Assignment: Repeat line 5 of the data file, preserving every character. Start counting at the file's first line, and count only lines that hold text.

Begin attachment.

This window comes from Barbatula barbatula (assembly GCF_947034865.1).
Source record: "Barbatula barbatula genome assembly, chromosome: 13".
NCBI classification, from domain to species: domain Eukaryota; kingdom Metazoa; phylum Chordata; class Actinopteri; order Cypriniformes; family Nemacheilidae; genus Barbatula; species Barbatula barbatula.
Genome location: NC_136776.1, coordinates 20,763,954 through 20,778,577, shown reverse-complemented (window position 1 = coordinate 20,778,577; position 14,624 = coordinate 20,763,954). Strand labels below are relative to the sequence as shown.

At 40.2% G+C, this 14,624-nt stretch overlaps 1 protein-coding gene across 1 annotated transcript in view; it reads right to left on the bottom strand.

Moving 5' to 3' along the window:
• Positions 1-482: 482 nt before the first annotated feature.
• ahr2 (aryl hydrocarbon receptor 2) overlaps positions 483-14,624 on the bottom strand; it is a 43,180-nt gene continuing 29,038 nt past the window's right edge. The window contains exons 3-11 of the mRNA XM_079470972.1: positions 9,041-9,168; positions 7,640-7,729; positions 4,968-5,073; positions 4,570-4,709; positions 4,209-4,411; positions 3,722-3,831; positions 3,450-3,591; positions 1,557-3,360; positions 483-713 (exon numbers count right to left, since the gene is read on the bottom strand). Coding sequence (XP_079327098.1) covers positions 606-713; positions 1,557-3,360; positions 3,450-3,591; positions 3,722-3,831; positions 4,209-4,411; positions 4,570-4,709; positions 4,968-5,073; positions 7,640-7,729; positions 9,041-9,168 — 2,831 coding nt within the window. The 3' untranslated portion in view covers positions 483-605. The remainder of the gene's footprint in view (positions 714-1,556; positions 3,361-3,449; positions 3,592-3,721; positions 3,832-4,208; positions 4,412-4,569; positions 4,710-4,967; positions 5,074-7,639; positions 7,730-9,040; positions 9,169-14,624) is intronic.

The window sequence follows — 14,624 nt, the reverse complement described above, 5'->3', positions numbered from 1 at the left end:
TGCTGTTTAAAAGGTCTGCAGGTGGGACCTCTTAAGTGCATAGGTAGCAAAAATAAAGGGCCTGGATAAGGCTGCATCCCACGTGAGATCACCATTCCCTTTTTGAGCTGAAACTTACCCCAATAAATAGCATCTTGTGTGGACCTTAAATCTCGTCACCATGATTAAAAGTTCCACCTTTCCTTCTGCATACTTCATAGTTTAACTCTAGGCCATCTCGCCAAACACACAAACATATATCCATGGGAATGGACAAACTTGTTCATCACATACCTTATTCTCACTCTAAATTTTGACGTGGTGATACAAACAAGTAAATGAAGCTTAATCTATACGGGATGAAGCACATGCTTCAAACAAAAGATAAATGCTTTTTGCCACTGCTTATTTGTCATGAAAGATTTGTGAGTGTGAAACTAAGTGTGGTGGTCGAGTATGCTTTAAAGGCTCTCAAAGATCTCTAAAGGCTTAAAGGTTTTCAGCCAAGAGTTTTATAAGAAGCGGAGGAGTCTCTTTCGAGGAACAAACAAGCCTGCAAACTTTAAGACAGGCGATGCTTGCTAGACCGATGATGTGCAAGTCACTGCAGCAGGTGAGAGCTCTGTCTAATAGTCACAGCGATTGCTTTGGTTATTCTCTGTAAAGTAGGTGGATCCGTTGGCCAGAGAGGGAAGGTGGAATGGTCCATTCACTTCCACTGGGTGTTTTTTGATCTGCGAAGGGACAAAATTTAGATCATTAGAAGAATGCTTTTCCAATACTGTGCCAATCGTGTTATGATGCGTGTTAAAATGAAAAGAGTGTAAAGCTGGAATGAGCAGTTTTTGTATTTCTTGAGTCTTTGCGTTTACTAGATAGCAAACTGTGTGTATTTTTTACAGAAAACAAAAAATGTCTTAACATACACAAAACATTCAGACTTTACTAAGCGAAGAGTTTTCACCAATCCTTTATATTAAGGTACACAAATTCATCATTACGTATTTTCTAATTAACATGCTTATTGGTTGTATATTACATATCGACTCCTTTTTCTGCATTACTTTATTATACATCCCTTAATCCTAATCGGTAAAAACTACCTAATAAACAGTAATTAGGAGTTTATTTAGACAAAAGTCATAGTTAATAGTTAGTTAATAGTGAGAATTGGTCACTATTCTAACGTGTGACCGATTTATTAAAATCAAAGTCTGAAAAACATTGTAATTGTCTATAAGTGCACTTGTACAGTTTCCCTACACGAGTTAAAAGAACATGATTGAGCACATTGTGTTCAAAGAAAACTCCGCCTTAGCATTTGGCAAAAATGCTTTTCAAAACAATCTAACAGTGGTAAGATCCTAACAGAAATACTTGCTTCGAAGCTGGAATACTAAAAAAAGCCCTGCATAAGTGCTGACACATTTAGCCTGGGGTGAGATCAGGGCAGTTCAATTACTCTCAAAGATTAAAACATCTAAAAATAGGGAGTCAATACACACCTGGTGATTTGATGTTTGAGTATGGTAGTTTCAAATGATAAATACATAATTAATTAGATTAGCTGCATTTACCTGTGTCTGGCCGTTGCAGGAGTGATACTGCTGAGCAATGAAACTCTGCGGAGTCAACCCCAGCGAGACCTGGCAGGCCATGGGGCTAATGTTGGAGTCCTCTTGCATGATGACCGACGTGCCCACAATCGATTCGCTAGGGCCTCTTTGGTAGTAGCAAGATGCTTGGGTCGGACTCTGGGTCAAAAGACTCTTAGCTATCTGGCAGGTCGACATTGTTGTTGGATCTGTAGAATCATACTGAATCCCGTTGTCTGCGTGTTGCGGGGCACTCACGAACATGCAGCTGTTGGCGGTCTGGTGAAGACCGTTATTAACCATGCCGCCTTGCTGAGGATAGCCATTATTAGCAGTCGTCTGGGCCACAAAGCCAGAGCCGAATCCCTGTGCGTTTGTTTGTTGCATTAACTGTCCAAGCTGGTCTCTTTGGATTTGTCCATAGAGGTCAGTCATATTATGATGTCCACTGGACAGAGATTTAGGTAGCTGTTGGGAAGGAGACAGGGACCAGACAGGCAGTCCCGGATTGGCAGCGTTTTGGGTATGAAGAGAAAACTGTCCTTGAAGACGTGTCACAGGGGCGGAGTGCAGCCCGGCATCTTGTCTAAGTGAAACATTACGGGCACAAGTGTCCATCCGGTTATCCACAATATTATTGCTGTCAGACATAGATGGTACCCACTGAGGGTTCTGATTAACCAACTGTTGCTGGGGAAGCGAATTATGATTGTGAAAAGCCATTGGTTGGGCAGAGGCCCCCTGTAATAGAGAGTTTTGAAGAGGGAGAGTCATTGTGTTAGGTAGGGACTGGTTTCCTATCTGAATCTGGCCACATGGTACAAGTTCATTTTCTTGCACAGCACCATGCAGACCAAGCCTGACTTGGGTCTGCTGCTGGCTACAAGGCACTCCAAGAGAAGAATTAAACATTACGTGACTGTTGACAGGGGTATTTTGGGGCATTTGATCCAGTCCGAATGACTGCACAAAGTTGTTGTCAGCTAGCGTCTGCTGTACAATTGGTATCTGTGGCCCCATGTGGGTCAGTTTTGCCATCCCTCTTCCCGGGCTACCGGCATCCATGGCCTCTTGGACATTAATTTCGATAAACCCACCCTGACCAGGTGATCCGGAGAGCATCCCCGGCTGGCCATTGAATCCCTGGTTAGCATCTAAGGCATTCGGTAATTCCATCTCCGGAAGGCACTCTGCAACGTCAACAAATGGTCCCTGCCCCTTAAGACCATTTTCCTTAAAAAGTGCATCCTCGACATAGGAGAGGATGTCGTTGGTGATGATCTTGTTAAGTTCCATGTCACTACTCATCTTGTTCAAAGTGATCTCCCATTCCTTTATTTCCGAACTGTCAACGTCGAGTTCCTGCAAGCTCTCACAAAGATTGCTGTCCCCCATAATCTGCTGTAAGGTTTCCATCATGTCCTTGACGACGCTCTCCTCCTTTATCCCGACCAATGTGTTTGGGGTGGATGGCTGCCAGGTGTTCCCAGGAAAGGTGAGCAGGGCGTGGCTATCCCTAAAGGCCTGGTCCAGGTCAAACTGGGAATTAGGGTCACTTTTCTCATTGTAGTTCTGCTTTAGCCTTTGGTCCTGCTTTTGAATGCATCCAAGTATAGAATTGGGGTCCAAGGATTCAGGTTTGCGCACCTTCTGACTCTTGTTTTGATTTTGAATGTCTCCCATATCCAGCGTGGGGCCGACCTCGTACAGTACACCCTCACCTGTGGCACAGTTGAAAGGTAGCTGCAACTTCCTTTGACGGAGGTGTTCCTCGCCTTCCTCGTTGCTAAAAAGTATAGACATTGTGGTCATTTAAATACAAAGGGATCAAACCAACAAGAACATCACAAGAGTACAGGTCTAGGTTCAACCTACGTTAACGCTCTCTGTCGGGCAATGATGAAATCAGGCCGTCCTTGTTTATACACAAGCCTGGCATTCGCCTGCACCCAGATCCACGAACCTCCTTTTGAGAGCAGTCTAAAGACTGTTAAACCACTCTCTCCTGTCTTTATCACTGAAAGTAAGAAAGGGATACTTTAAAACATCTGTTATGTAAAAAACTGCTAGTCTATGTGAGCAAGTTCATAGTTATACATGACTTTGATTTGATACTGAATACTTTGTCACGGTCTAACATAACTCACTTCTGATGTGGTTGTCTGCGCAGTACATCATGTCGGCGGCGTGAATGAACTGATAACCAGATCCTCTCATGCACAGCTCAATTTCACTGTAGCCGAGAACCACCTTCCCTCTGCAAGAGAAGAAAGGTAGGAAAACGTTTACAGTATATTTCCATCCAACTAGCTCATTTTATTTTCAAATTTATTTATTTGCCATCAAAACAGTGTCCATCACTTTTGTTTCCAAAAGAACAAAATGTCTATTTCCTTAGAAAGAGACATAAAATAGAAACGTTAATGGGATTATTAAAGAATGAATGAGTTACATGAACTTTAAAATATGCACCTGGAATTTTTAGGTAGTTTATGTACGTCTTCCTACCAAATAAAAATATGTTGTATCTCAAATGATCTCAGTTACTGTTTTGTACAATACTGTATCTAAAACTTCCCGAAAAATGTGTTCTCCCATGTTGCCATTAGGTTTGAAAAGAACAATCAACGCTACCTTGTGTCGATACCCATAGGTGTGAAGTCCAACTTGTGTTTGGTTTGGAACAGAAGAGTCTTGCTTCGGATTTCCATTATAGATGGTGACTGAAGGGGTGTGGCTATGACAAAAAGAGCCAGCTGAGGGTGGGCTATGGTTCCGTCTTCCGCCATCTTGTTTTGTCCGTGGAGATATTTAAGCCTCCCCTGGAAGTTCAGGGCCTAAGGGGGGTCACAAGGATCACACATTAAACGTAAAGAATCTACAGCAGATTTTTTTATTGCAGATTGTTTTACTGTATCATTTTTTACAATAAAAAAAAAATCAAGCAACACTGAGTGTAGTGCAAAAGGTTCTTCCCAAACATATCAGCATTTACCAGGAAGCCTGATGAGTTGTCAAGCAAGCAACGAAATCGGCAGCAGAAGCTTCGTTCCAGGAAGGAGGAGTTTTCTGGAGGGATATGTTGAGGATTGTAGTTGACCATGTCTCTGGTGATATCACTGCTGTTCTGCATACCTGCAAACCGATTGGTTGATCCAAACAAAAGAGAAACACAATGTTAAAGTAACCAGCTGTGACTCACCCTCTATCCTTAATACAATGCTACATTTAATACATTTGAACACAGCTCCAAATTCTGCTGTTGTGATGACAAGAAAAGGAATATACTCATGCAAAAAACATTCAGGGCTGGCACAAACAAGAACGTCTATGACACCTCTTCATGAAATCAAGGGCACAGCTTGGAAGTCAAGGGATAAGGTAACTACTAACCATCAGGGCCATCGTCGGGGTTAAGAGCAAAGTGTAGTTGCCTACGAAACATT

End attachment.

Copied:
At 40.2% G+C, this 14,624-nt stretch overlaps 1 protein-coding gene across 1 annotated transcript in view; it reads right to left on the bottom strand.